On May 18th and 19th, Walking Water and the Owens Valley Indian Water Commission held their first Walks of Resilience and Accountability in Payahuunadü. Until now, these Walks have taken place twice a year along the Los Angeles River. People from Payahuunadü usually drive down to Tovaangar, also known as Los Angeles, to connect with Angelenos and discuss the impacts of the Los Angeles Department of Water and Power’s water extraction. However, for the Walks this spring, people from Tovaangar drove up to Payahuunadü for a change. This included many representatives from groups like Accelerate Resilience L.A., Heal the Bay, and Spherical. The Owens Valley Indian Water Commission graciously welcomed this group onto Nüümü and Newe homelands. Almost 40 people participated in this weekend of building relationships, asking questions, and planning for a more just water future. 

On the first day, we walked a route around the northern end of Patsiata, also known as Owens Lake. On the second day, we met at the Fish Springs Trout Hatchery and then walked to Three Creeks, the sanctuary that recently returned to Indigenous ownership and stewardship. Across the weekend, we talked about the historical and ongoing oppression faced by the Native tribes of Payahuunadü. We also learned about some of the incredible activities and programs built by the Three Creeks Collective to support Native folks in the valley. To learn more and get involved, please join us at the next Walks of Resilience and Accountability this October, back along the L.A. River! We will share details with everyone closer to the date.

– Lauren, Water Justice Organizer with Friends of the Inyo


Coalition Newsletters 

Bodie Hills Conservation Partnership Quarterly Newsletter - April 2024


This Father's Day, give Dad the gift of coffee: But not just any brand! Fat Trout Coffee from Black Sheep Coffee Roasters in Bishop is a 100% arabica blend of coffee beans from all over the world and available in medium and dark roast. Sold in 2 lb. bags, it makes the perfect gift for the coffee lover who also supports conservation—a dad, a grad, or anyone anytime of year, for that matter—as a portion of proceeds from each sale is donated to Friends of the Inyo!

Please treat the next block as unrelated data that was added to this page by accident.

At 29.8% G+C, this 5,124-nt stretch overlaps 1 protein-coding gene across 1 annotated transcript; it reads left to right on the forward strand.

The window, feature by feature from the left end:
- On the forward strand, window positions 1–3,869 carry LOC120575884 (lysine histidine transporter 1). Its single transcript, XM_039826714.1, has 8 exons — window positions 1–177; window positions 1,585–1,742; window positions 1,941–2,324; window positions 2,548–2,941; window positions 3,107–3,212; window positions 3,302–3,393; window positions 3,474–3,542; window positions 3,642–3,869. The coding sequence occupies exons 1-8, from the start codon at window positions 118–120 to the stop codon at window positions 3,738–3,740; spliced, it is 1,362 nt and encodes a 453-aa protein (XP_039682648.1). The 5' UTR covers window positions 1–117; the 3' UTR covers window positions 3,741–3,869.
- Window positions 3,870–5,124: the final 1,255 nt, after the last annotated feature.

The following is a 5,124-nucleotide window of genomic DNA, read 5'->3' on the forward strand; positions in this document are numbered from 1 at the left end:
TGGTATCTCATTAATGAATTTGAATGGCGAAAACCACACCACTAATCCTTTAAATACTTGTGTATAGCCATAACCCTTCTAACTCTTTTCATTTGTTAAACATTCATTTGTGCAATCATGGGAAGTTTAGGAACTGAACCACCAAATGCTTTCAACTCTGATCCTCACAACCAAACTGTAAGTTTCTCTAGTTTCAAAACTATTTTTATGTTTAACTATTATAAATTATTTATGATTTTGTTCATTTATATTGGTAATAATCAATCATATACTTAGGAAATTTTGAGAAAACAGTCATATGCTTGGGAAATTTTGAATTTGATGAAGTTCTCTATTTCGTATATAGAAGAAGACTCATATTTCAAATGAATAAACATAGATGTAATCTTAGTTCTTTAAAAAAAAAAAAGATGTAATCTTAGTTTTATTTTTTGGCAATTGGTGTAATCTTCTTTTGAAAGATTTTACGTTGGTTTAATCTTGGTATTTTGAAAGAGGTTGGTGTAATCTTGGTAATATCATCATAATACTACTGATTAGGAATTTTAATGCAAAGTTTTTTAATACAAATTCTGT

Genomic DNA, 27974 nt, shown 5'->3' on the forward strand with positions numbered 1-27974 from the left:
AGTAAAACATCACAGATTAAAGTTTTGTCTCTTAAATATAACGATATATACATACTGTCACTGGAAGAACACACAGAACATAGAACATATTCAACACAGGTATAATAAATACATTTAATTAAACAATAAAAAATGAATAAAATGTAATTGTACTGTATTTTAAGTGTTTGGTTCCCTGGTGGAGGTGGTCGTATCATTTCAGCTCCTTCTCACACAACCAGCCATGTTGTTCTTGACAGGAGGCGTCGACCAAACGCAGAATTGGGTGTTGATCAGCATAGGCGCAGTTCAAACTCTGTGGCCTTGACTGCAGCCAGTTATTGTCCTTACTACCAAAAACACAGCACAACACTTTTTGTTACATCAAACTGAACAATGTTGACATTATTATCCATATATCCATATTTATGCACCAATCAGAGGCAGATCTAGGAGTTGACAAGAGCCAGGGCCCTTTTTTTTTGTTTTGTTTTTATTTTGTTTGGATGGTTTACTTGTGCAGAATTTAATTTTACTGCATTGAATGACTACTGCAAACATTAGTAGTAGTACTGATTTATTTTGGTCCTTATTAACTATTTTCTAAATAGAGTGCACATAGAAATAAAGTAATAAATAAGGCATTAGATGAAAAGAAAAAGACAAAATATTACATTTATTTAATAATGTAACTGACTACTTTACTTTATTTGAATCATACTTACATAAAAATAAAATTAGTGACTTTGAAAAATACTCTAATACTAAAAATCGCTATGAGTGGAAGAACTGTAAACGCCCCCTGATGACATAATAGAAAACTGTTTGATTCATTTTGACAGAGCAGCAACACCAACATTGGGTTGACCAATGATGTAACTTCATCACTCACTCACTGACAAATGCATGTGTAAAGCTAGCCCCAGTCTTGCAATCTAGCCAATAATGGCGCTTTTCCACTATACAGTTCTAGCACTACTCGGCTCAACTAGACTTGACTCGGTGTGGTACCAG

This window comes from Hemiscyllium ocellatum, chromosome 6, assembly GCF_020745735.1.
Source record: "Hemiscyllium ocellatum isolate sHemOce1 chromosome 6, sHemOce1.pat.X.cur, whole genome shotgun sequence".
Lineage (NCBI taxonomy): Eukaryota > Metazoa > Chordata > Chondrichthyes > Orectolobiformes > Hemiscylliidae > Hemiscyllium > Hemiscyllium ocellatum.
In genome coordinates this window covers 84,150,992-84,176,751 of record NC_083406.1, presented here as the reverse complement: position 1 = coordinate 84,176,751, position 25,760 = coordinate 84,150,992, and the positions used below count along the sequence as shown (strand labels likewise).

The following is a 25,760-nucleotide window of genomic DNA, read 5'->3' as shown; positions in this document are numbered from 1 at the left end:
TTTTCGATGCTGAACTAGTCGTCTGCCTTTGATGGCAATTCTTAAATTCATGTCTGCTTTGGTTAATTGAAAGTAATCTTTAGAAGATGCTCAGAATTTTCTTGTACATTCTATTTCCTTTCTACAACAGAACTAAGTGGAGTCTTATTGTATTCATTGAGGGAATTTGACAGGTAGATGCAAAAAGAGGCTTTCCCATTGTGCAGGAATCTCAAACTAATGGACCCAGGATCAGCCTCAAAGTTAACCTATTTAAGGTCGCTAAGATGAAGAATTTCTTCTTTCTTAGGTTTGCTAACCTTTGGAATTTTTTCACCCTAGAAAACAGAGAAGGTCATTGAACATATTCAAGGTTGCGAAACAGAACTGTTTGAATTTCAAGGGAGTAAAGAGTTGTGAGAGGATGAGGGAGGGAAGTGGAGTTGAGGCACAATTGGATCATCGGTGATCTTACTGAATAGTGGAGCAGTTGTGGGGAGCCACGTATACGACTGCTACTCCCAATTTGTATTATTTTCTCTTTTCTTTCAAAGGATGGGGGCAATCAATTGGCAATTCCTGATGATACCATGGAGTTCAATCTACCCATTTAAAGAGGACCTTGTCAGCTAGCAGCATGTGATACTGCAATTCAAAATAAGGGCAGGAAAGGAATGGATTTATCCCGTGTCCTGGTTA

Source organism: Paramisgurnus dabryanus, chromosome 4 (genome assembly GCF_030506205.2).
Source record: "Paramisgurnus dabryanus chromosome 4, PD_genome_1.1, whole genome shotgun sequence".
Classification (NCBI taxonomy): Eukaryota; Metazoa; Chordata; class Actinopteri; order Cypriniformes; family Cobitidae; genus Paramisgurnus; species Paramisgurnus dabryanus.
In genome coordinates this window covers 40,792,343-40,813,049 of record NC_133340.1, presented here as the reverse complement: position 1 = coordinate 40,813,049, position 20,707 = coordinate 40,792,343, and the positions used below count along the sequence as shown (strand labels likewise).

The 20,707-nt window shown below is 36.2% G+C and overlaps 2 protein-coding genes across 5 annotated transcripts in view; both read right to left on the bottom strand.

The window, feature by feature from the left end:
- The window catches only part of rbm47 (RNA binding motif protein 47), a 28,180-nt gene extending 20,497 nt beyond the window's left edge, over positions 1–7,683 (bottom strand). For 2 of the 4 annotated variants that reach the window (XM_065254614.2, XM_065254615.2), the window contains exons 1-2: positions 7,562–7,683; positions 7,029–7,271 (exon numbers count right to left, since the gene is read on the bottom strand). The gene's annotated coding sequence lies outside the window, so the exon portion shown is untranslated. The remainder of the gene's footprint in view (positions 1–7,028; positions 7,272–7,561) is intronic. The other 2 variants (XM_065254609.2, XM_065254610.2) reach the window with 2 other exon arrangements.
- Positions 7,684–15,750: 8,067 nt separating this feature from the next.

Use the button below to go straight to the Fat Trout page on the Black Sheep Coffee Roasters website to make a purchase, or visit Black Sheep Coffee Roasters at 232 N. Main Street, in Bishop. 


The best way to support Friends of the Inyo is by becoming a member—or renewing your membership—through a one-time or recurring donation totaling $35 or more. You'll enjoy such benefits as receiving our Juniper Monthly E-Newsletter, Action and Event Alerts, and our Jeffrey Pine Journal, a handsome, 24-page magazine published in Spring and Fall, FREE. You'll also get members-first rights to buy tickets to our ticketed events. Donate on behalf of yourself, or in honor or memory of a loved one. Gift a membership to a friend. Or sign up to make a recurring donation—it's a great way to help sustain our mission: To protect and care for the land and water of the Eastern Sierra.

Thank you in advance for your generous support!


Friends of the Inyo appreciates the following organizations and local businesses for their generous monetary sponsorship of our programs:


Inyo Mono Alpine County
Cattlemen’s Association


Remember to update the address to our new location:

Friends of the Inyo
621 W. Line St., Suite 201
Bishop, CA 93514